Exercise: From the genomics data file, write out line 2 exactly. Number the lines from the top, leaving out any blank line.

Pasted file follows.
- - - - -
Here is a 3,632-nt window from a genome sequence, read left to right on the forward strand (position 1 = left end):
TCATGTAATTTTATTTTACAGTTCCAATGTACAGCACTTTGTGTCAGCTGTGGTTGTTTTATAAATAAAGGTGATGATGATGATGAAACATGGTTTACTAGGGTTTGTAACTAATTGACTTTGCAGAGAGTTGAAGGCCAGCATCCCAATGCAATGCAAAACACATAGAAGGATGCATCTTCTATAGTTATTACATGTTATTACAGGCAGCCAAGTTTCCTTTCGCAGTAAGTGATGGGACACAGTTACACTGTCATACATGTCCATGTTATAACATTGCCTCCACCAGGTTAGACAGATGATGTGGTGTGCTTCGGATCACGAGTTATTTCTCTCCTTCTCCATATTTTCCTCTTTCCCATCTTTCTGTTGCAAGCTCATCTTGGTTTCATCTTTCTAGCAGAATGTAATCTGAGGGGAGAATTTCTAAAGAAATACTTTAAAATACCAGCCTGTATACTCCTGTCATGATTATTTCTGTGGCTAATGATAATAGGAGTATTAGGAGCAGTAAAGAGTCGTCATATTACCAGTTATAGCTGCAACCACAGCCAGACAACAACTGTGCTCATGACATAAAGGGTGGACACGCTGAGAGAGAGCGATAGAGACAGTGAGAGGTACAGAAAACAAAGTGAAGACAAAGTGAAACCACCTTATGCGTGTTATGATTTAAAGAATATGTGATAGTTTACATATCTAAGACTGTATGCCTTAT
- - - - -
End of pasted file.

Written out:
TCATGTAATTTTATTTTACAGTTCCAATGTACAGCACTTTGTGTCAGCTGTGGTTGTTTTATAAATAAAGGTGATGATGATGATGAAACATGGTTTACTAGGGTTTGTAACTAATTGACTTTGCAGAGAGTTGAAGGCCAGCATCCCAATGCAATGCAAAACACATAGAAGGATGCATCTTCTATAGTTATTACATGTTATTACAGGCAGCCAAGTTTCCTTTCGCAGTAAGTGATGGGACACAGTTACACTGTCATACATGTCCATGTTATAACATTGCCTCCACCAGGTTAGACAGATGATGTGGTGTGCTTCGGATCACGAGTTATTTCTCTCCTTCTCCATATTTTCCTCTTTCCCATCTTTCTGTTGCAAGCTCATCTTGGTTTCATCTTTCTAGCAGAATGTAATCTGAGGGGAGAATTTCTAAAGAAATACTTTAAAATACCAGCCTGTATACTCCTGTCATGATTATTTCTGTGGCTAATGATAATAGGAGTATTAGGAGCAGTAAAGAGTCGTCATATTACCAGTTATAGCTGCAACCACAGCCAGACAACAACTGTGCTCATGACATAAAGGGTGGACACGCTGAGAGAGAGCGATAGAGACAGTGAGAGGTACAGAAAACAAAGTGAAGACAAAGTGAAACCACCTTATGCGTGTTATGATTTAAAGAATATGTGATAGTTTACATATCTAAGACTGTATGCCTTAT